3.  Mortgages should have fixed, affordable payments. In his shareholder letter, Buffett points out that a housing company he holds has done vastly better than other real estate and mortgage industry players and attributes their success to the fact that "our approach was simply to get a meaningful down-payment and gear fixed monthly payments to a sensible percentage of income."  Buffett believes these two mortgage musts are the key to avoiding foreclosure, opining that "[i]f home buyers throughout the country had behaved like our buyers, America would not have had the crisis that it did. . ..  This policy kept [the company] solvent and also kept buyers in their homes."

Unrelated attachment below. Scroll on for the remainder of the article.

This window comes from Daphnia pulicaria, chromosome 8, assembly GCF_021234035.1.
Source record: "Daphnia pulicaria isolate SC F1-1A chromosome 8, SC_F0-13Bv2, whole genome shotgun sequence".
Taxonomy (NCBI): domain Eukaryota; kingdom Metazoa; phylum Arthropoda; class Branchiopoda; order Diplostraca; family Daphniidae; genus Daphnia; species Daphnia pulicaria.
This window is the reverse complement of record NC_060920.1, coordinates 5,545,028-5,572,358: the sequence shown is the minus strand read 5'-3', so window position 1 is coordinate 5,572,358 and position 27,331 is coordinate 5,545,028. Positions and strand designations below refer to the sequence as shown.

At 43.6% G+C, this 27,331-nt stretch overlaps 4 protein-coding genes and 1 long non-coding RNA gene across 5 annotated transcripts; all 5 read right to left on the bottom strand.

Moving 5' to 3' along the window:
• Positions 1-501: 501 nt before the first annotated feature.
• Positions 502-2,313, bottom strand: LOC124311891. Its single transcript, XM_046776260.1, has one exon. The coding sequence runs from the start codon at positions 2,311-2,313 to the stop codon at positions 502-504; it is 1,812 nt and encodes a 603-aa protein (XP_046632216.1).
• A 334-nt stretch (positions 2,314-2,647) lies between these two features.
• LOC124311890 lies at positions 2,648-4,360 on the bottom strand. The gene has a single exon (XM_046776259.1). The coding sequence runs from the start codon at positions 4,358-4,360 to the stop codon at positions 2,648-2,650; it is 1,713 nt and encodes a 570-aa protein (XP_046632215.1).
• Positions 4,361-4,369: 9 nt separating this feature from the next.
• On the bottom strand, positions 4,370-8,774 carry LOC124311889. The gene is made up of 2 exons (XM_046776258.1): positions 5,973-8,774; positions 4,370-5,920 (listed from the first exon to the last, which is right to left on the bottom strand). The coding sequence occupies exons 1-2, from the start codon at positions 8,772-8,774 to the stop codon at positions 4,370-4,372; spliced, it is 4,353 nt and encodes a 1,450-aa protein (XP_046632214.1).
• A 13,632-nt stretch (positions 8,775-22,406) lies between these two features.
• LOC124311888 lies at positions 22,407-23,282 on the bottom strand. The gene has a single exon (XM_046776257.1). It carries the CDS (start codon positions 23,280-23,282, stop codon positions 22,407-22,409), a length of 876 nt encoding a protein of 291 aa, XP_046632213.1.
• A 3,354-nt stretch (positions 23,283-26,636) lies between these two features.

Unless you are one of those rare buyers who know their income will increase by a predictable amount at a predictable point in time, like a lawyer prepping for partnership, a good rule of thumb is to stick with a fixed mortgage payment (including taxes and insurance) that's under 30 percent of your take home income.



By Tara Nelson - Trulia

Wednesday, March 16, 2011

Oprah's BFF Gayle King Shows Off Her Manhattan Penthouse


2011_3_gayle.jpg